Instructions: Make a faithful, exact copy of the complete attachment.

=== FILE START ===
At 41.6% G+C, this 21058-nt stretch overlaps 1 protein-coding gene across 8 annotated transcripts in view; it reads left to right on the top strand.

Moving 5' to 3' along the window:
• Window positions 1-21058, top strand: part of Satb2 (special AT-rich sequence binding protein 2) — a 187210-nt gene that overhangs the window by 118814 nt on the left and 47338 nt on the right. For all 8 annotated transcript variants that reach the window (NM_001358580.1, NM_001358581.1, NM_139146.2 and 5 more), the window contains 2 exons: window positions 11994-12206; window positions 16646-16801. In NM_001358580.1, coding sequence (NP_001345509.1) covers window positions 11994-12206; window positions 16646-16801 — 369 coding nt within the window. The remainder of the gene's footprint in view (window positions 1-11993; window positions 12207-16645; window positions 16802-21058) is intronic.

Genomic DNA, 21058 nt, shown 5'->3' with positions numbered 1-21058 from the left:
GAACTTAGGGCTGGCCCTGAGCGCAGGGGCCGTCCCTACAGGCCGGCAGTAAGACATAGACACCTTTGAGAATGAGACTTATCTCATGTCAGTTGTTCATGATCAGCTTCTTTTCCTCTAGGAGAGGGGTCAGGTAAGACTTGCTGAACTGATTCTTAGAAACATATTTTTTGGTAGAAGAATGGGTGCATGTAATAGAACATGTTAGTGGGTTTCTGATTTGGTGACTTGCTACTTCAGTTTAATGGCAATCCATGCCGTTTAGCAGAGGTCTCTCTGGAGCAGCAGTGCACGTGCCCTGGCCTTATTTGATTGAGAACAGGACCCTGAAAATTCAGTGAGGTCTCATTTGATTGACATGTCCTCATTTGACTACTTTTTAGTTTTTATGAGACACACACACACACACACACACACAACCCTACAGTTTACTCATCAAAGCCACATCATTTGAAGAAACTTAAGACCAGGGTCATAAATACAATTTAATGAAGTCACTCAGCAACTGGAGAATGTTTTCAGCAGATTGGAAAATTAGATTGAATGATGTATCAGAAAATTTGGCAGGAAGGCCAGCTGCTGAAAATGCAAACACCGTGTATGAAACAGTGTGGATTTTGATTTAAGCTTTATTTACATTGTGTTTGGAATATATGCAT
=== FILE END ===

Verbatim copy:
At 41.6% G+C, this 21058-nt stretch overlaps 1 protein-coding gene across 8 annotated transcripts in view; it reads left to right on the top strand.

Moving 5' to 3' along the window:
• Window positions 1-21058, top strand: part of Satb2 (special AT-rich sequence binding protein 2) — a 187210-nt gene that overhangs the window by 118814 nt on the left and 47338 nt on the right. For all 8 annotated transcript variants that reach the window (NM_001358580.1, NM_001358581.1, NM_139146.2 and 5 more), the window contains 2 exons: window positions 11994-12206; window positions 16646-16801. In NM_001358580.1, coding sequence (NP_001345509.1) covers window positions 11994-12206; window positions 16646-16801 — 369 coding nt within the window. The remainder of the gene's footprint in view (window positions 1-11993; window positions 12207-16645; window positions 16802-21058) is intronic.

Genomic DNA, 21058 nt, shown 5'->3' with positions numbered 1-21058 from the left:
GAACTTAGGGCTGGCCCTGAGCGCAGGGGCCGTCCCTACAGGCCGGCAGTAAGACATAGACACCTTTGAGAATGAGACTTATCTCATGTCAGTTGTTCATGATCAGCTTCTTTTCCTCTAGGAGAGGGGTCAGGTAAGACTTGCTGAACTGATTCTTAGAAACATATTTTTTGGTAGAAGAATGGGTGCATGTAATAGAACATGTTAGTGGGTTTCTGATTTGGTGACTTGCTACTTCAGTTTAATGGCAATCCATGCCGTTTAGCAGAGGTCTCTCTGGAGCAGCAGTGCACGTGCCCTGGCCTTATTTGATTGAGAACAGGACCCTGAAAATTCAGTGAGGTCTCATTTGATTGACATGTCCTCATTTGACTACTTTTTAGTTTTTATGAGACACACACACACACACACACACACAACCCTACAGTTTACTCATCAAAGCCACATCATTTGAAGAAACTTAAGACCAGGGTCATAAATACAATTTAATGAAGTCACTCAGCAACTGGAGAATGTTTTCAGCAGATTGGAAAATTAGATTGAATGATGTATCAGAAAATTTGGCAGGAAGGCCAGCTGCTGAAAATGCAAACACCGTGTATGAAACAGTGTGGATTTTGATTTAAGCTTTATTTACATTGTGTTTGGAATATATGCAT